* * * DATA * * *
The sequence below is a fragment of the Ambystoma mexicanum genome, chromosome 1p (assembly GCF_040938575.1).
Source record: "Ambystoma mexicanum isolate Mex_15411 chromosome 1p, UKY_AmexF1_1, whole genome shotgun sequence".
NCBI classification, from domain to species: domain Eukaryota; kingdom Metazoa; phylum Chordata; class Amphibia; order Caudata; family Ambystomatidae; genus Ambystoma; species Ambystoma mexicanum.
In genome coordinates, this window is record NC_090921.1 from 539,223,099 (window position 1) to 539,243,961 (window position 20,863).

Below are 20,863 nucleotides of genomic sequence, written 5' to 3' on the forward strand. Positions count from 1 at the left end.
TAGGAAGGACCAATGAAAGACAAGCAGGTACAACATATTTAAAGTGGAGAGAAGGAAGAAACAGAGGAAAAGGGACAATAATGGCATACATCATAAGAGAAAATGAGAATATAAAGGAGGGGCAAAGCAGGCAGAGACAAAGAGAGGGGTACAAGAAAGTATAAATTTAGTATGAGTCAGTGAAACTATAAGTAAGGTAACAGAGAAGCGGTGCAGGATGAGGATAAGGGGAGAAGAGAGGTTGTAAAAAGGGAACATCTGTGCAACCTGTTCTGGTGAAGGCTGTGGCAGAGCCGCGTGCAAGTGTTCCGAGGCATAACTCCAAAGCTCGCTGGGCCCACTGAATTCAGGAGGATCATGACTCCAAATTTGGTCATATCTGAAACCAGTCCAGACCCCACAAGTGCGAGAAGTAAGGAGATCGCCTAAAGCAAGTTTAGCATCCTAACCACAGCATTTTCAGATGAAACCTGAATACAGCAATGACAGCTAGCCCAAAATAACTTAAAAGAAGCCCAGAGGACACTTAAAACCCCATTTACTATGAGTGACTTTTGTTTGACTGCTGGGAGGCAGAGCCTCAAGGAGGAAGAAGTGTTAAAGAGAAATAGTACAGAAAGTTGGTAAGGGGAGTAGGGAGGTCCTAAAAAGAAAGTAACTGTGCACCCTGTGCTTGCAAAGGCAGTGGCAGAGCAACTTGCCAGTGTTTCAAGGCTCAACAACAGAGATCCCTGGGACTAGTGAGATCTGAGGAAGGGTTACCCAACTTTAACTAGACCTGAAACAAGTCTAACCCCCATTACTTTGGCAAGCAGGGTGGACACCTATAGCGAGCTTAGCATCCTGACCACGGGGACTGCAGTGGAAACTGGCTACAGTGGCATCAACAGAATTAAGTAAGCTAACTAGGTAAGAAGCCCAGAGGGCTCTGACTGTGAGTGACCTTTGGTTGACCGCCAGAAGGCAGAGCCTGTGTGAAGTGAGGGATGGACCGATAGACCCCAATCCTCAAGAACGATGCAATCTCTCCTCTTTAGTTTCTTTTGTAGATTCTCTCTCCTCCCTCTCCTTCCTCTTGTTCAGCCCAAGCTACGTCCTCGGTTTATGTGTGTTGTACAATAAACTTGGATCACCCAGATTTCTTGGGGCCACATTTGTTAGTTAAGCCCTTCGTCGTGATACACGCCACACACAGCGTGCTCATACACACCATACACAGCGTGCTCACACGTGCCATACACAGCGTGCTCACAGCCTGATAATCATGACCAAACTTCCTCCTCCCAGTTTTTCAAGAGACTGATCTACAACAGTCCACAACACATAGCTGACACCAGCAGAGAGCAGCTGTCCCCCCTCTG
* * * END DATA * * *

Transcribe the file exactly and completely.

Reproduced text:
The sequence below is a fragment of the Ambystoma mexicanum genome, chromosome 1p (assembly GCF_040938575.1).
Source record: "Ambystoma mexicanum isolate Mex_15411 chromosome 1p, UKY_AmexF1_1, whole genome shotgun sequence".
NCBI classification, from domain to species: domain Eukaryota; kingdom Metazoa; phylum Chordata; class Amphibia; order Caudata; family Ambystomatidae; genus Ambystoma; species Ambystoma mexicanum.
In genome coordinates, this window is record NC_090921.1 from 539,223,099 (window position 1) to 539,243,961 (window position 20,863).

Below are 20,863 nucleotides of genomic sequence, written 5' to 3' on the forward strand. Positions count from 1 at the left end.
TAGGAAGGACCAATGAAAGACAAGCAGGTACAACATATTTAAAGTGGAGAGAAGGAAGAAACAGAGGAAAAGGGACAATAATGGCATACATCATAAGAGAAAATGAGAATATAAAGGAGGGGCAAAGCAGGCAGAGACAAAGAGAGGGGTACAAGAAAGTATAAATTTAGTATGAGTCAGTGAAACTATAAGTAAGGTAACAGAGAAGCGGTGCAGGATGAGGATAAGGGGAGAAGAGAGGTTGTAAAAAGGGAACATCTGTGCAACCTGTTCTGGTGAAGGCTGTGGCAGAGCCGCGTGCAAGTGTTCCGAGGCATAACTCCAAAGCTCGCTGGGCCCACTGAATTCAGGAGGATCATGACTCCAAATTTGGTCATATCTGAAACCAGTCCAGACCCCACAAGTGCGAGAAGTAAGGAGATCGCCTAAAGCAAGTTTAGCATCCTAACCACAGCATTTTCAGATGAAACCTGAATACAGCAATGACAGCTAGCCCAAAATAACTTAAAAGAAGCCCAGAGGACACTTAAAACCCCATTTACTATGAGTGACTTTTGTTTGACTGCTGGGAGGCAGAGCCTCAAGGAGGAAGAAGTGTTAAAGAGAAATAGTACAGAAAGTTGGTAAGGGGAGTAGGGAGGTCCTAAAAAGAAAGTAACTGTGCACCCTGTGCTTGCAAAGGCAGTGGCAGAGCAACTTGCCAGTGTTTCAAGGCTCAACAACAGAGATCCCTGGGACTAGTGAGATCTGAGGAAGGGTTACCCAACTTTAACTAGACCTGAAACAAGTCTAACCCCCATTACTTTGGCAAGCAGGGTGGACACCTATAGCGAGCTTAGCATCCTGACCACGGGGACTGCAGTGGAAACTGGCTACAGTGGCATCAACAGAATTAAGTAAGCTAACTAGGTAAGAAGCCCAGAGGGCTCTGACTGTGAGTGACCTTTGGTTGACCGCCAGAAGGCAGAGCCTGTGTGAAGTGAGGGATGGACCGATAGACCCCAATCCTCAAGAACGATGCAATCTCTCCTCTTTAGTTTCTTTTGTAGATTCTCTCTCCTCCCTCTCCTTCCTCTTGTTCAGCCCAAGCTACGTCCTCGGTTTATGTGTGTTGTACAATAAACTTGGATCACCCAGATTTCTTGGGGCCACATTTGTTAGTTAAGCCCTTCGTCGTGATACACGCCACACACAGCGTGCTCATACACACCATACACAGCGTGCTCACACGTGCCATACACAGCGTGCTCACAGCCTGATAATCATGACCAAACTTCCTCCTCCCAGTTTTTCAAGAGACTGATCTACAACAGTCCACAACACATAGCTGACACCAGCAGAGAGCAGCTGTCCCCCCTCTG